In response to:
Et Tu, Anthony from the October 22, 1987 issue
To the Editors:
Noel Annan’s response to my letter concerning his Spycatcher review [NYR, Letters, October 22] is both churlish and ignorant. In his review Mr. Annan alleged that I had been responsible for leaking “juicy” bits of the then confidential Wright manuscript to the British press and the opposition. When I denied this allegation, Mr. Annan readily replied that he accepted the denial and said that he was sorry that “he had impugned his professional ethics.” He went on however to observe:
While I accept Mr. Turnbull’s denial that he was in any way involved in leaking such material, it is surely far-fetched to suggest that the material leaked three months before the trial began was secreted in the bosoms of Labour members of Parliament who waited to produce it at the precise moment when it could do the most damage.
This seems to qualify his acceptance of my denial. Moreover it reveals his ignorance of the events that occurred. For the sake of the record, therefore, let me set the matter straight. Wright’s book was finished in 1985. An interlocutory restraint was obtained against him in New South Wales in September 1985 and the bulk of 1986 was taken up with preliminary skirmishings in the Supreme Court there. On June 22 and 23, 1986, respectively the Guardian and the Observer published what it alleged were some of Wright’s key allegations. The British government sought and obtained interim injunctions from the English courts against those newspapers restraining them from repeating these allegations. Later in June, Dale Campbell-Savours MP read these allegations onto the record in the House of Commons.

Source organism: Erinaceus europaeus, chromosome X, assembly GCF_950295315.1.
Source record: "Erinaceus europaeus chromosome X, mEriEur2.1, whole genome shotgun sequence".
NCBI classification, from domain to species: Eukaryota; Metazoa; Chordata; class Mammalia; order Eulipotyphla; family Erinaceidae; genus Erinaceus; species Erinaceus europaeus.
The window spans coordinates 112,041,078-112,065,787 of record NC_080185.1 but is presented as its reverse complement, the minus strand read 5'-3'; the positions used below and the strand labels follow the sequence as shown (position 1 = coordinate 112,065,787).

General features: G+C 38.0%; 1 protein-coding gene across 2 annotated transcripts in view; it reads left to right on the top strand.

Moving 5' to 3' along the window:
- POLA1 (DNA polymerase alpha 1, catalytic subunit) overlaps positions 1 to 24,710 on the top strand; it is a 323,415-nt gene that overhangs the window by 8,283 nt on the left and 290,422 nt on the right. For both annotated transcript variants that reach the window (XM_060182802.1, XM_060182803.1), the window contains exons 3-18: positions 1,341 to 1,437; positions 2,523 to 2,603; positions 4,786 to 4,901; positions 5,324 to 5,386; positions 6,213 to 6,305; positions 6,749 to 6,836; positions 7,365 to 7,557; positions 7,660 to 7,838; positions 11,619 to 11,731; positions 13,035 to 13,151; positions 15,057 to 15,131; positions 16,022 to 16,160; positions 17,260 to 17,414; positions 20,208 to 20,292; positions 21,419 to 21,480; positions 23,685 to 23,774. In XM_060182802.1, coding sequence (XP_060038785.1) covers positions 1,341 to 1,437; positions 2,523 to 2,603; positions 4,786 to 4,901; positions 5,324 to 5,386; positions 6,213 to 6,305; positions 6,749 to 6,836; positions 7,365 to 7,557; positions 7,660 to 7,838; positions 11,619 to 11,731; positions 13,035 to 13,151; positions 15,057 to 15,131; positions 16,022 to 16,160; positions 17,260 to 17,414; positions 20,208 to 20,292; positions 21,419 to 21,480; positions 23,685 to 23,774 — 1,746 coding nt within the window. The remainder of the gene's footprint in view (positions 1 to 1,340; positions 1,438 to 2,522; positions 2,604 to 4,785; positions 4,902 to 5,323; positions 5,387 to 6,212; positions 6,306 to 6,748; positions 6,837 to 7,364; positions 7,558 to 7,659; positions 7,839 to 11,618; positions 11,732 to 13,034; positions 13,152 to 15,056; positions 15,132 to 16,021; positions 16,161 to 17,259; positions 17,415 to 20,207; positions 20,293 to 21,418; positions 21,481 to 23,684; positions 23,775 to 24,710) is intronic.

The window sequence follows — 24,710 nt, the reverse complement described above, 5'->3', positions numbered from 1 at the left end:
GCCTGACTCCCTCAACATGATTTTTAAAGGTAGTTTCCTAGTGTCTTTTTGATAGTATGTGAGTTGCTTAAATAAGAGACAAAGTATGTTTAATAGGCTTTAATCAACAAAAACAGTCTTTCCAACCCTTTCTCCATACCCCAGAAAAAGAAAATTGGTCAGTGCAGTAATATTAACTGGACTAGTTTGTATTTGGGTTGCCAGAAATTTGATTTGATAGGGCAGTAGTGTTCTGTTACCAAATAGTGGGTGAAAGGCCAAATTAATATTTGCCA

The trial began on November 17, 1986. Other than the Guardian and Observer leaks in June, there were no leaks of information from the book or from the confidential evidence given at the trial until April 27, 1987, when The Independent published large slabs of Spycatcher, having unauthorizedly obtained a copy of the manuscript shortly beforehand.
The period of the trial in November-December 1986 coincided with some rowdy sessions of the House of Commons at which Mrs. Thatcher was challenged over the case and various other matters including the government’s relationship with Chapman Pincher. There were no “leaks” or “revelations” from or to MPs during that period. Mr. Annan seems to think that MPs revealed secrets from the book in Parliament during this period so they could embarrass the government. That is quite wrong. If the government was embarrassed during this period it was not because of anything in Wright’s book being uttered in Parliament.
In short there were only two most unfortunate leaks of information from Spycatcher. The first was in June 1986 to the Guardian and the Observer, the second was in April 1987 to The Independent. Wright and his publishers were furious about both leaks and indeed took legal action against The Independent.